"Lester Caine"  wrote in message news:51d6987c.9050...@lsces.co.uk...


Tony Marston wrote:
I was designing and building database applications before relational databases became popular, and in those old hierarchical and network databases there were no such things as foreign key constraints. Database integrity had to be handled
in the code, which is what we did. When I started working with relational
databases there were features of the language, such as FK constraints, which were rarely used even though they were there. When I started working on web applications the predominant database was MySQL, and the vast majority of ISPs would only offer MyISAM and not Innodb, and MyISAM does not support FK constraints.

This was my point about MySQL ... what database were you using before MySQL came along?

I used ORACLE and SOLID, and before that Hewlett Packard's IMAGE (network DB) and Data General's INFOS (hierarchical DB).

There are some programmers who complain that without foreign keys being defined
in the database, how do you recognise relationships to build into SELECT
statements? Simple. Every primary key is in the format ‘<tablename>_id’, so if you see this format in a table, and <tablename> is a different table, then it’s a foreign key. This is actually easier to identify than having to look in a
separate place.

Remember that there is a difference between a foreign key and a foreign key constraint. Foreign keys can exist without constraints, so saying that you cannot use a field as a foreign key in a SELECT statement without having a
constraint defined in the database is just plain wrong.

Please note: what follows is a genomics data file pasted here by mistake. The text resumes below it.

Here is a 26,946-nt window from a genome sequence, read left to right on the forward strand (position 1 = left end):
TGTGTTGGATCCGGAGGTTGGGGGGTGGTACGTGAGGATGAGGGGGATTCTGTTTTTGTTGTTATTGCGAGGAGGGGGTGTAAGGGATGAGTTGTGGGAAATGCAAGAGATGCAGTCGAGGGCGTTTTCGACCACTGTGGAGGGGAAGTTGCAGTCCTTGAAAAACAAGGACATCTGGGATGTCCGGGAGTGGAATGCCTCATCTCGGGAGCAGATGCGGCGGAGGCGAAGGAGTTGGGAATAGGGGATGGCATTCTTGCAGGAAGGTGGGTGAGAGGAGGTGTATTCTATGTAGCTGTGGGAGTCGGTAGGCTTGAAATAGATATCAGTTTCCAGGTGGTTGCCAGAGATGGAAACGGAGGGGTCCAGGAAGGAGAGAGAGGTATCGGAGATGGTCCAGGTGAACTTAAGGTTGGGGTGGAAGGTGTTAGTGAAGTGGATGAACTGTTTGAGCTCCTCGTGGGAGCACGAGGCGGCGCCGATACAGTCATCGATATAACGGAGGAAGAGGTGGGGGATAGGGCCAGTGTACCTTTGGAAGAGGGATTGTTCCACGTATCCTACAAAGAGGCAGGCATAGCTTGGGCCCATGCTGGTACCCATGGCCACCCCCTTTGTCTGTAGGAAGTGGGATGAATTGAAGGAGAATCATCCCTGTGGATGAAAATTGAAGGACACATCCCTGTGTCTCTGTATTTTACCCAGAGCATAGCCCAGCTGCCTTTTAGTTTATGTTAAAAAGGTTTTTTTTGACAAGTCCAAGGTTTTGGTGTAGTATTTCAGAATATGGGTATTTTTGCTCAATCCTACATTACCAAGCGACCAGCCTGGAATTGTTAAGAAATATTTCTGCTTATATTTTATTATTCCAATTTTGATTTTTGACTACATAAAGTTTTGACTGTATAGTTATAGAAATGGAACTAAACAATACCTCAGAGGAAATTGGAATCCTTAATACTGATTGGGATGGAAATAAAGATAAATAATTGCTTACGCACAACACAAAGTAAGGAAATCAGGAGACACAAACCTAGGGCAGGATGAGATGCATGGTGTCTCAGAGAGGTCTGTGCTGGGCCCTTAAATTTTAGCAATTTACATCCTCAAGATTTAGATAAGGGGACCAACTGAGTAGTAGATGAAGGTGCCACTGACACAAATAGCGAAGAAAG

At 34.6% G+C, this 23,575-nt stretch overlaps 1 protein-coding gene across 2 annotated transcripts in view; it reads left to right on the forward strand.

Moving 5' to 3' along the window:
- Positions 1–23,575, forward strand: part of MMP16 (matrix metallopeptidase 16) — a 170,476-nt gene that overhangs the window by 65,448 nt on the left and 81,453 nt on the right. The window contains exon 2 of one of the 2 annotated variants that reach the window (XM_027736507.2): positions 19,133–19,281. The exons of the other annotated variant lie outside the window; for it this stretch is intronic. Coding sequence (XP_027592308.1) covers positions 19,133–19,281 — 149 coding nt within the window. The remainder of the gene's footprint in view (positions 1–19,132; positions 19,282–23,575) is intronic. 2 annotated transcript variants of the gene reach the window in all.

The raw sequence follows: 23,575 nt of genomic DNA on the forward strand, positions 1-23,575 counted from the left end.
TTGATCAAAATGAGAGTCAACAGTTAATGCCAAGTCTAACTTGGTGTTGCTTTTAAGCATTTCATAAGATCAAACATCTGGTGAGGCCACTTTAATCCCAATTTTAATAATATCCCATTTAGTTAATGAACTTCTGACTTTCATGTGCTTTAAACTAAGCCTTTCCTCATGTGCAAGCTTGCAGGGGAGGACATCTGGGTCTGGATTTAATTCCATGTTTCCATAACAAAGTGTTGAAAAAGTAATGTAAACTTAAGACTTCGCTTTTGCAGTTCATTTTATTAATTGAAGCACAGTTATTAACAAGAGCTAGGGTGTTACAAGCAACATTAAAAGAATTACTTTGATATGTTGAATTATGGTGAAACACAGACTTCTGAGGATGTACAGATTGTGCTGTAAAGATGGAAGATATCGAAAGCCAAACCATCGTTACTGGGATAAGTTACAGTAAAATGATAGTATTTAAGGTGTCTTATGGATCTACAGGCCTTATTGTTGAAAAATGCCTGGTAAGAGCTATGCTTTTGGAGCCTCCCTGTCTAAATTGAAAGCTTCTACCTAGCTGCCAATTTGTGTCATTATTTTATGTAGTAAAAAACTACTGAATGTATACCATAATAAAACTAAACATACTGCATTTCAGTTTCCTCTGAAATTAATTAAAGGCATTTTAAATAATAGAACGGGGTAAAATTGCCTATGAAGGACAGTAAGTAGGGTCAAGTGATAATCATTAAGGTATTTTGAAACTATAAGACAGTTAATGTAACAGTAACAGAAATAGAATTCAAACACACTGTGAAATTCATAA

Certainly in some instances then managing everything in code makes sense. Cross database working for instance. So everything works the same for each engine. But the main advantage of adding constraints in the database is that it protects the foreign entries from being deleted while they are still in use. One of the problems I end up having to recover is where a hickup in the PHP or user side of things has deleted an entry, or more usually the whole table! In this case a properly implemented constraint would have prevented the problem. While using a constraint to manage the deletion of detail elements has a place in reducing traffic between program and database, the protection of detail elements is the more useful reason for maintaining them.

In my framework I define relationships and any constraints in my data dictionary, and these are enforced by a standard module in the framework. This means that any RESTRICTED constraints can be detected in the code without executing a DELETE and having it abort.

--
Tony Marston

http://www.tonymarston.net
http://www.radicore.org

--
PHP General Mailing List (http://www.php.net/)
To unsubscribe, visit: http://www.php.net/unsub.php

Reply via email to